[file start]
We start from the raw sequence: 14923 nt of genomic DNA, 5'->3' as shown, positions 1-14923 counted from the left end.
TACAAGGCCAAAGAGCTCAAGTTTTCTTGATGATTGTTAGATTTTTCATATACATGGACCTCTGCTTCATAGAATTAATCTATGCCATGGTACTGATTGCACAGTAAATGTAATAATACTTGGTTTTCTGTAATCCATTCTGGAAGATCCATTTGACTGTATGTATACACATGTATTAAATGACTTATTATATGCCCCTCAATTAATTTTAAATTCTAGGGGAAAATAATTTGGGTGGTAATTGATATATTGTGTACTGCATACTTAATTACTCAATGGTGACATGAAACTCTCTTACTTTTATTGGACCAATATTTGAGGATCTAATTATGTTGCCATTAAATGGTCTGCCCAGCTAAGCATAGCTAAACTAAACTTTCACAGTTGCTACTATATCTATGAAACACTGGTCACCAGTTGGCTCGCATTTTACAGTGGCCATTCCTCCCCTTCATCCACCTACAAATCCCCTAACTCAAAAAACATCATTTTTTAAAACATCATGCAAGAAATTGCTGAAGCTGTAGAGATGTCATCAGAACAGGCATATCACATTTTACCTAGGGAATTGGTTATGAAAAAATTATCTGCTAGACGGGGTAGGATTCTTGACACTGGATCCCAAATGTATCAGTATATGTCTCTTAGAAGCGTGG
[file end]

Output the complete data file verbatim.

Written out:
We start from the raw sequence: 14923 nt of genomic DNA, 5'->3' as shown, positions 1-14923 counted from the left end.
TACAAGGCCAAAGAGCTCAAGTTTTCTTGATGATTGTTAGATTTTTCATATACATGGACCTCTGCTTCATAGAATTAATCTATGCCATGGTACTGATTGCACAGTAAATGTAATAATACTTGGTTTTCTGTAATCCATTCTGGAAGATCCATTTGACTGTATGTATACACATGTATTAAATGACTTATTATATGCCCCTCAATTAATTTTAAATTCTAGGGGAAAATAATTTGGGTGGTAATTGATATATTGTGTACTGCATACTTAATTACTCAATGGTGACATGAAACTCTCTTACTTTTATTGGACCAATATTTGAGGATCTAATTATGTTGCCATTAAATGGTCTGCCCAGCTAAGCATAGCTAAACTAAACTTTCACAGTTGCTACTATATCTATGAAACACTGGTCACCAGTTGGCTCGCATTTTACAGTGGCCATTCCTCCCCTTCATCCACCTACAAATCCCCTAACTCAAAAAACATCATTTTTTAAAACATCATGCAAGAAATTGCTGAAGCTGTAGAGATGTCATCAGAACAGGCATATCACATTTTACCTAGGGAATTGGTTATGAAAAAATTATCTGCTAGACGGGGTAGGATTCTTGACACTGGATCCCAAATGTATCAGTATATGTCTCTTAGAAGCGTGG